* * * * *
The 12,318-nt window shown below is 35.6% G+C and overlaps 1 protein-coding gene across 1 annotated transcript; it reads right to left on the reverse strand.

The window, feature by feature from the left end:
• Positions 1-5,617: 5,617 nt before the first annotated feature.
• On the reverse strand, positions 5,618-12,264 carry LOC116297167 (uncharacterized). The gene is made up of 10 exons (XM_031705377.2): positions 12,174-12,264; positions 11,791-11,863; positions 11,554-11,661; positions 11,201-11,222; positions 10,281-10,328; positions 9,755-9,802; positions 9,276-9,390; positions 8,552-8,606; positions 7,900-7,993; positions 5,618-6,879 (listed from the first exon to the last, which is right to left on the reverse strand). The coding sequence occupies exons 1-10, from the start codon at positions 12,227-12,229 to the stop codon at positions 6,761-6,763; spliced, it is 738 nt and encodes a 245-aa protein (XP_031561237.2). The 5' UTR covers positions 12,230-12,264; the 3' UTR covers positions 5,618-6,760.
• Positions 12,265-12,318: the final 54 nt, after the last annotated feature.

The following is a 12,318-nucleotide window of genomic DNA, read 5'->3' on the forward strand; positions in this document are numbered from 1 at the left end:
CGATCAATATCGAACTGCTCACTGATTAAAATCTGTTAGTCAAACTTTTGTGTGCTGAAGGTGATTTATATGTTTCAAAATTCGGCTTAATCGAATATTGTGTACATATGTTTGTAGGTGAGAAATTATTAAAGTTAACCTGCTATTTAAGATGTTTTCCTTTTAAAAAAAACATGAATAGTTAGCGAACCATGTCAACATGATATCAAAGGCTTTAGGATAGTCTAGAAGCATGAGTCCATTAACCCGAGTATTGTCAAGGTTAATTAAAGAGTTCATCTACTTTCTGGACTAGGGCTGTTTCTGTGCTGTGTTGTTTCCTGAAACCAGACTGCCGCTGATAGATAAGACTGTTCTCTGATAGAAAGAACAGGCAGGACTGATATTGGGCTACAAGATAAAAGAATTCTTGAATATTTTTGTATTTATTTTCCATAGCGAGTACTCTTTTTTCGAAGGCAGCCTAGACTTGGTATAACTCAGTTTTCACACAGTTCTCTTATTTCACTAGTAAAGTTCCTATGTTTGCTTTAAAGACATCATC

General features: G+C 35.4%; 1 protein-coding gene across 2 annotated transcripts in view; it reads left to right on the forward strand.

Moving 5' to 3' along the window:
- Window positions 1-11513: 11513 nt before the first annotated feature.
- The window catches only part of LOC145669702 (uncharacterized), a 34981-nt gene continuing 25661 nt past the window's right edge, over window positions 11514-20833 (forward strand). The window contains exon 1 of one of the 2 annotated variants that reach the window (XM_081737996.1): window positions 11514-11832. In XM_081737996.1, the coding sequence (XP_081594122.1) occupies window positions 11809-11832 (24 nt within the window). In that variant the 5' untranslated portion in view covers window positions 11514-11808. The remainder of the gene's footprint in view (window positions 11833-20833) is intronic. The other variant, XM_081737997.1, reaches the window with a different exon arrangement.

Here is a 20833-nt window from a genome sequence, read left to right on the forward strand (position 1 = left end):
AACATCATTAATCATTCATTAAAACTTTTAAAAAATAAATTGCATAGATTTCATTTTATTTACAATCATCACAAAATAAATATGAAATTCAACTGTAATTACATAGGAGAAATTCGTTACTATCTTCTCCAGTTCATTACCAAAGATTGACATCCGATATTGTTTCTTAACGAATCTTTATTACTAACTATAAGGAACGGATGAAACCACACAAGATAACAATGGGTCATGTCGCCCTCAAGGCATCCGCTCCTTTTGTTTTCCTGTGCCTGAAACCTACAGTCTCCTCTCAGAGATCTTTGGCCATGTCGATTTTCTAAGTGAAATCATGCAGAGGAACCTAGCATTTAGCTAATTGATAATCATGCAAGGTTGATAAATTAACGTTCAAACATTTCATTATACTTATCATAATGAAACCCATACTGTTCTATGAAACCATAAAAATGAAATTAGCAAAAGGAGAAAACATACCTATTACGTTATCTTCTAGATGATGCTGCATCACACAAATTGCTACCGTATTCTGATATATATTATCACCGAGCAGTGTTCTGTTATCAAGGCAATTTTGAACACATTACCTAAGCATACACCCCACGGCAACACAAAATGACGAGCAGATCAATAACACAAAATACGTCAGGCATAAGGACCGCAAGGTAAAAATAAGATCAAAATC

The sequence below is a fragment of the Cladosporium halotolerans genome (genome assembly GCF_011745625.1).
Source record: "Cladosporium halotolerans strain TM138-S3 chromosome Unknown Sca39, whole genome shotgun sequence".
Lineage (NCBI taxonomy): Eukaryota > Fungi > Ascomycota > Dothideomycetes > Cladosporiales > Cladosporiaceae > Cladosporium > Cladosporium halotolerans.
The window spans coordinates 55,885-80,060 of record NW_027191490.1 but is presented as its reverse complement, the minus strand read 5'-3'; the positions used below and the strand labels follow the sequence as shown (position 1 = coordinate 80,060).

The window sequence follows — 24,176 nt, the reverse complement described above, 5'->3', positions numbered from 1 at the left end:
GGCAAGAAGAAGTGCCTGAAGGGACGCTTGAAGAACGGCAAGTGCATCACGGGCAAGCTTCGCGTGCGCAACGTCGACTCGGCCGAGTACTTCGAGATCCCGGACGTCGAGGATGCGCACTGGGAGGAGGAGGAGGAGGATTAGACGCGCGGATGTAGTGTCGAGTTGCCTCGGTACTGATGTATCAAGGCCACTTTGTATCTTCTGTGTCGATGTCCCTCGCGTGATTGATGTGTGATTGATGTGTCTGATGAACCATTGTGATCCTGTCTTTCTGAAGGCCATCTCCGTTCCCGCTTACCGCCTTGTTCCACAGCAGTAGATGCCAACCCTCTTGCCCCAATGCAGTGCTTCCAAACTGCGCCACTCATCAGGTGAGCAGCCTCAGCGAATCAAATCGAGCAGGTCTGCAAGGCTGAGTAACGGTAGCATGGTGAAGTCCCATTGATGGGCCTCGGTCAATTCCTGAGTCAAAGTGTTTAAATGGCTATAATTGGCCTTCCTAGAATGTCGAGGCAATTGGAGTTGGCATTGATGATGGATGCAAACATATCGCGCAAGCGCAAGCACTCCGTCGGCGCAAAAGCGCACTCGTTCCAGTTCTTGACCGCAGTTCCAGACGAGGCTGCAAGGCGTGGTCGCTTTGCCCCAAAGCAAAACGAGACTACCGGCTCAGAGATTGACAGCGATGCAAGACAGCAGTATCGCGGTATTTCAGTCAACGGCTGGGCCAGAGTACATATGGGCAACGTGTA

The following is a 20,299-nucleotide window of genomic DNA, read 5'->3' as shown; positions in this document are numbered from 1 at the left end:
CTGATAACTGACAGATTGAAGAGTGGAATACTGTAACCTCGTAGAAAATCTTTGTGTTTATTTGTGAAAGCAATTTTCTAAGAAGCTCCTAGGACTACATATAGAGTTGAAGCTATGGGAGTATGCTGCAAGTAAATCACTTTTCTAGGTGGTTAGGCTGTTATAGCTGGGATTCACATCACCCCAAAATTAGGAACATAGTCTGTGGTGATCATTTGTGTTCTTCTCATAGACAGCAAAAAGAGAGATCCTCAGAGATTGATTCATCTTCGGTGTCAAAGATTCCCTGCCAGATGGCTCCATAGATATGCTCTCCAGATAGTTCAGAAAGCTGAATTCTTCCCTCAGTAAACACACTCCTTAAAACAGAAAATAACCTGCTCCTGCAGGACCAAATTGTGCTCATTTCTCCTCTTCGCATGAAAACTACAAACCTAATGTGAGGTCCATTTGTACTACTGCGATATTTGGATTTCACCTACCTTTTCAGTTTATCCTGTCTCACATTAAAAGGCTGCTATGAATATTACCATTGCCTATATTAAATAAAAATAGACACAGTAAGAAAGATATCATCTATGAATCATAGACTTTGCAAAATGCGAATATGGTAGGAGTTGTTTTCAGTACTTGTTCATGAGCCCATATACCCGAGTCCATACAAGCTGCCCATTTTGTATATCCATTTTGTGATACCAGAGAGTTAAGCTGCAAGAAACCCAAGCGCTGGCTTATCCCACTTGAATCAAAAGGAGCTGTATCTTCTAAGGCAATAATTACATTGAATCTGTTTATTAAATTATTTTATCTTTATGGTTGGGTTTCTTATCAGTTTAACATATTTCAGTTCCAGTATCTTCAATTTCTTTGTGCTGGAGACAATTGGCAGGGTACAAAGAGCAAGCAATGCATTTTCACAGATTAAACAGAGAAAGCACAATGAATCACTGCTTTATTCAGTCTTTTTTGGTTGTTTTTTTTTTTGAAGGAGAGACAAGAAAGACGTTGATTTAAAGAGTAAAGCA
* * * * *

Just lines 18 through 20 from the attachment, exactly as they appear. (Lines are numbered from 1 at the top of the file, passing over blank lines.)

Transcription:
The window sequence follows — 24,176 nt, the reverse complement described above, 5'->3', positions numbered from 1 at the left end:
GGCAAGAAGAAGTGCCTGAAGGGACGCTTGAAGAACGGCAAGTGCATCACGGGCAAGCTTCGCGTGCGCAACGTCGACTCGGCCGAGTACTTCGAGATCCCGGACGTCGAGGATGCGCACTGGGAGGAGGAGGAGGAGGATTAGACGCGCGGATGTAGTGTCGAGTTGCCTCGGTACTGATGTATCAAGGCCACTTTGTATCTTCTGTGTCGATGTCCCTCGCGTGATTGATGTGTGATTGATGTGTCTGATGAACCATTGTGATCCTGTCTTTCTGAAGGCCATCTCCGTTCCCGCTTACCGCCTTGTTCCACAGCAGTAGATGCCAACCCTCTTGCCCCAATGCAGTGCTTCCAAACTGCGCCACTCATCAGGTGAGCAGCCTCAGCGAATCAAATCGAGCAGGTCTGCAAGGCTGAGTAACGGTAGCATGGTGAAGTCCCATTGATGGGCCTCGGTCAATTCCTGAGTCAAAGTGTTTAAATGGCTATAATTGGCCTTCCTAGAATGTCGAGGCAATTGGAGTTGGCATTGATGATGGATGCAAACATATCGCGCAAGCGCAAGCACTCCGTCGGCGCAAAAGCGCACTCGTTCCAGTTCTTGACCGCAGTTCCAGACGAGGCTGCAAGGCGTGGTCGCTTTGCCCCAAAGCAAAACGAGACTACCGGCTCAGAGATTGACAGCGATGCAAGACAGCAGTATCGCGGTATTTCAGTCAACGGCTGGGCCAGAGTACATATGGGCAACGTGTA

The following is a 20,299-nucleotide window of genomic DNA, read 5'->3' as shown; positions in this document are numbered from 1 at the left end: